Humour | Degree of gratitude

Not many folks know I actually went to college. I don’t blame them. I haven’t given anyone the impression of having been to one.

This piece is about that difficult time in my life, and is actually a belated thank you to that one person who was the sole reason I have a degree certificate, my proudest possession, in my cupboard today (sitting right next to my third-place certificate in the lemon-and-spoon race in Class 3, the cease-and-desist order from one of my editors, and my grandfather’s Padma Bhushan.)

At the end of my third year, on the very last working day, when I went to the staff room to submit my final assignment — all that stood between me and a degree — the professor looked at me, and the beautifully bound 100-page assignment (which he didn’t as yet know contained select sections of the Madras Telephone Directory, 1986 edition, interspersed with the screenplay of Enter the Dragon) I had delicately placed on his table, and asked me a question teachers don’t normally ask third-year students: who are you?

I told him.

‘In these three years, I’ve never once seen you in my class,’ he said.

That wasn’t entirely true. I had gone to one. It was the first period on the first day of the first year. And had left midway using a technique US marines use in tropical jungles.

Not having a proper verbal response handy, I did what any self-respecting young man proud of his East Godavari heritage would do under such circumstances. I gracefully swan dived for the professor’s tiny Quo Vadis-clad feet.

I was escorted away by the peon and two assistant professors with my assignment still tucked under my arm and my legs backpedalling the air in vain.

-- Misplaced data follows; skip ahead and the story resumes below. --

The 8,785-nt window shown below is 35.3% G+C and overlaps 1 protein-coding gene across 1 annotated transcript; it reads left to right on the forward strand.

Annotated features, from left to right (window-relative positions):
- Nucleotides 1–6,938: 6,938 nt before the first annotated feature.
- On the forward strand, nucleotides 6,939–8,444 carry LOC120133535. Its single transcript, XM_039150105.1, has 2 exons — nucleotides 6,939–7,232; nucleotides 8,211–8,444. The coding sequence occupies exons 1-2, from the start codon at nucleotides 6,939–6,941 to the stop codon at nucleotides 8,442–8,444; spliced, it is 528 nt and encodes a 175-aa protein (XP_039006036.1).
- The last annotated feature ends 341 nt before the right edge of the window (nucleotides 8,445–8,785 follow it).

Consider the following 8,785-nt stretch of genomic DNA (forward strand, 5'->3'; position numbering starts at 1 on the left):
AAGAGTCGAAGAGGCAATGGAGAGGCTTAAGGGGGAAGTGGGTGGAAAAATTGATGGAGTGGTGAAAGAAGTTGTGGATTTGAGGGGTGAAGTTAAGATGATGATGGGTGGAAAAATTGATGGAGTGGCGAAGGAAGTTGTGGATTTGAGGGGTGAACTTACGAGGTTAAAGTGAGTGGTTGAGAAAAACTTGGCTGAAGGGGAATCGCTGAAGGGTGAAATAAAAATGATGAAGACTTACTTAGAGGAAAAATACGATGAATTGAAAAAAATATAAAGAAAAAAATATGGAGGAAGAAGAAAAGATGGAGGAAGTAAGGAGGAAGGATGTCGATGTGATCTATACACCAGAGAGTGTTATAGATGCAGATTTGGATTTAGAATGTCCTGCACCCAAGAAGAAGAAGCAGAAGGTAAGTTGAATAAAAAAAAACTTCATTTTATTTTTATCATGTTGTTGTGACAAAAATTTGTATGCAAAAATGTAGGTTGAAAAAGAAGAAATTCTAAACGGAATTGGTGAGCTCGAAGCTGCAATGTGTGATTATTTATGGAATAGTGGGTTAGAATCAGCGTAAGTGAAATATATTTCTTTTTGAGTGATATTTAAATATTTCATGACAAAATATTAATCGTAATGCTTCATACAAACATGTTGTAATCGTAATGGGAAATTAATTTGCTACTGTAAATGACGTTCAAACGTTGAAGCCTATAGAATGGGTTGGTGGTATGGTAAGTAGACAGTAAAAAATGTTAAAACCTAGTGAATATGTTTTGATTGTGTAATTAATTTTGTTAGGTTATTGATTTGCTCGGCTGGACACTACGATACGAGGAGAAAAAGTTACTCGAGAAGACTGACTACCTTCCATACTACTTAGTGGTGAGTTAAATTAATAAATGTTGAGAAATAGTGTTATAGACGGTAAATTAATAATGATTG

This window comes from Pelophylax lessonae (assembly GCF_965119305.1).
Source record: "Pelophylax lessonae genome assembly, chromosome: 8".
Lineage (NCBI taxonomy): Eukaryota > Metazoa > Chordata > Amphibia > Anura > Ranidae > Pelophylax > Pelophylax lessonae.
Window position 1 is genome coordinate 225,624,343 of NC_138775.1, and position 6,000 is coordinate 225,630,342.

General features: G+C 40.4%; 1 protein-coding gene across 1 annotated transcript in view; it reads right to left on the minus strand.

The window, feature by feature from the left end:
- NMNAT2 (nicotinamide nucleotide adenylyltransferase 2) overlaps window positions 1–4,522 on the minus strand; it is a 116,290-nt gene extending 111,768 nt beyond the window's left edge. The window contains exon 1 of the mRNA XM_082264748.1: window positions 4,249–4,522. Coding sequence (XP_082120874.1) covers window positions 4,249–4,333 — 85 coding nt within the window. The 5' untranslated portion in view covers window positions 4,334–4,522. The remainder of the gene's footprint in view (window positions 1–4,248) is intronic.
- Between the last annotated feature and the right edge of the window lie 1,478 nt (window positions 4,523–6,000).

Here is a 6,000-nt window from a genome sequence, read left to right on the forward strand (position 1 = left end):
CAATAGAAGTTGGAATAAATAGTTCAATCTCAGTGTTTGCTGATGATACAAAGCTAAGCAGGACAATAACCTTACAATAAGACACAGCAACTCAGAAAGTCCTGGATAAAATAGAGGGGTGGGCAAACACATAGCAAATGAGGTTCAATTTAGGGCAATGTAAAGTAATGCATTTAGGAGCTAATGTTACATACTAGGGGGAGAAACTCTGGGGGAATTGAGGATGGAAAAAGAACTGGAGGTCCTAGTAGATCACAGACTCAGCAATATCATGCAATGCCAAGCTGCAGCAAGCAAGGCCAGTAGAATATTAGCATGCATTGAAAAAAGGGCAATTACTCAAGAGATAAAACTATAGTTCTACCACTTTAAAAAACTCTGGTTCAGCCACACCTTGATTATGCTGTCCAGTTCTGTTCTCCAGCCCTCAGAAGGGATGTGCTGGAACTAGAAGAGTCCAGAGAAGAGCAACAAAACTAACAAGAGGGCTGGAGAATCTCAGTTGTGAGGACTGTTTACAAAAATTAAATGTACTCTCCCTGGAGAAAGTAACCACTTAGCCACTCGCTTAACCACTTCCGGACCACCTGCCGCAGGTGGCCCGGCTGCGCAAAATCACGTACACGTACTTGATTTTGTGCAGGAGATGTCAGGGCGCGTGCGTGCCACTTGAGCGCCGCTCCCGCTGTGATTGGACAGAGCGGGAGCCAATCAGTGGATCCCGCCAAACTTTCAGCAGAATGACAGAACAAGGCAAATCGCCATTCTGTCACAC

College closed. For an entire week, my father, not a man easily fooled, kept giving me one particular look that appeared disturbingly familiar. When I realised it was the exact same look Sivaji Ganesan gives Srikanth in Thangappathakkam when he finds out he’s a smuggler, I figured something needed to be done. I didn’t fancy having a premature end at the hands of my own father as he recited a nursery rhyme.

Using my underworld connections, by which I mean the college peon, I found out where the professor lived.

The next day, sporting copious amounts of penitent vibuthi on my forehead (actually, Johnson’s Prickly Heat Powder), I landed up at the professor’s doorstep at about 7 am.

Taking a deep breath, I rang the doorbell. There was no response. I waited a decent interval and rang again. The door opened. It was a girl. She was about my age, dressed in a cotton nightie.

‘Is Saar ... er ... Daddy at home?’ I said.

Whose Daddy?’ the girl said.

‘Yours?’ I said tentatively.

Ennango,’ the girl called out, turning back. ‘Someone for you.’

The professor appeared. He was wearing a towel and a sleeveless Bison banian. There was still a bit of toothpaste foam around his mouth. He looked at me and made a sound like a bird of prey being garrotted.

Ullae po, di,’ he yelled. She had already done that.

Channelling my inner Ekalavya, I just short of knelt, and held out my assignment. The professor took it without a word.

‘Thank you, sir,’ I said.

‘Er... does anyone else know where I live?’ he said.

‘Not a soul, sir,’ I said.

I got 76% in my assignment.

So, guardian angel in a nightie, wherever you are today, consider this my official, if much delayed, thank you.

Krishna Shastri Devulapalli is a satirist. He has written four books and edited an anthology.

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Printable version | Aug 3, 2021 2:24:01 PM |

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